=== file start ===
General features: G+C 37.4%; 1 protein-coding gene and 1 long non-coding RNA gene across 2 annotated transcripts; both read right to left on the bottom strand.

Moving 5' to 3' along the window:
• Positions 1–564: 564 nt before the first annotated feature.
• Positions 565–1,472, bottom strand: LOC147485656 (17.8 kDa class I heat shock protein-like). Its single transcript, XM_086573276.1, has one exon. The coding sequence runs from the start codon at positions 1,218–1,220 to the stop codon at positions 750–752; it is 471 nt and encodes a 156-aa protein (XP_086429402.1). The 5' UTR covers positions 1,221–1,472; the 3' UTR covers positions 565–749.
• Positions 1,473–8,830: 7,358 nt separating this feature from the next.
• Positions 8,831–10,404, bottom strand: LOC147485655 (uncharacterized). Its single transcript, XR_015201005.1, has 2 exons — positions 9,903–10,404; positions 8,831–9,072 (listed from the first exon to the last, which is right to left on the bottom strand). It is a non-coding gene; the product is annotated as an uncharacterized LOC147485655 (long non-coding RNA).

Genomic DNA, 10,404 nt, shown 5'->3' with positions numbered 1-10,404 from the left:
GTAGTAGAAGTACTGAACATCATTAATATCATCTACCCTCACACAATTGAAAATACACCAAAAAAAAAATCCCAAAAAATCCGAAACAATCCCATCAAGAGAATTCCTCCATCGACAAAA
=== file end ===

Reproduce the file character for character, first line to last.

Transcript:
General features: G+C 37.4%; 1 protein-coding gene and 1 long non-coding RNA gene across 2 annotated transcripts; both read right to left on the bottom strand.

Moving 5' to 3' along the window:
• Positions 1–564: 564 nt before the first annotated feature.
• Positions 565–1,472, bottom strand: LOC147485656 (17.8 kDa class I heat shock protein-like). Its single transcript, XM_086573276.1, has one exon. The coding sequence runs from the start codon at positions 1,218–1,220 to the stop codon at positions 750–752; it is 471 nt and encodes a 156-aa protein (XP_086429402.1). The 5' UTR covers positions 1,221–1,472; the 3' UTR covers positions 565–749.
• Positions 1,473–8,830: 7,358 nt separating this feature from the next.
• Positions 8,831–10,404, bottom strand: LOC147485655 (uncharacterized). Its single transcript, XR_015201005.1, has 2 exons — positions 9,903–10,404; positions 8,831–9,072 (listed from the first exon to the last, which is right to left on the bottom strand). It is a non-coding gene; the product is annotated as an uncharacterized LOC147485655 (long non-coding RNA).

Genomic DNA, 10,404 nt, shown 5'->3' with positions numbered 1-10,404 from the left:
GTAGTAGAAGTACTGAACATCATTAATATCATCTACCCTCACACAATTGAAAATACACCAAAAAAAAAATCCCAAAAAATCCGAAACAATCCCATCAAGAGAATTCCTCCATCGACAAAA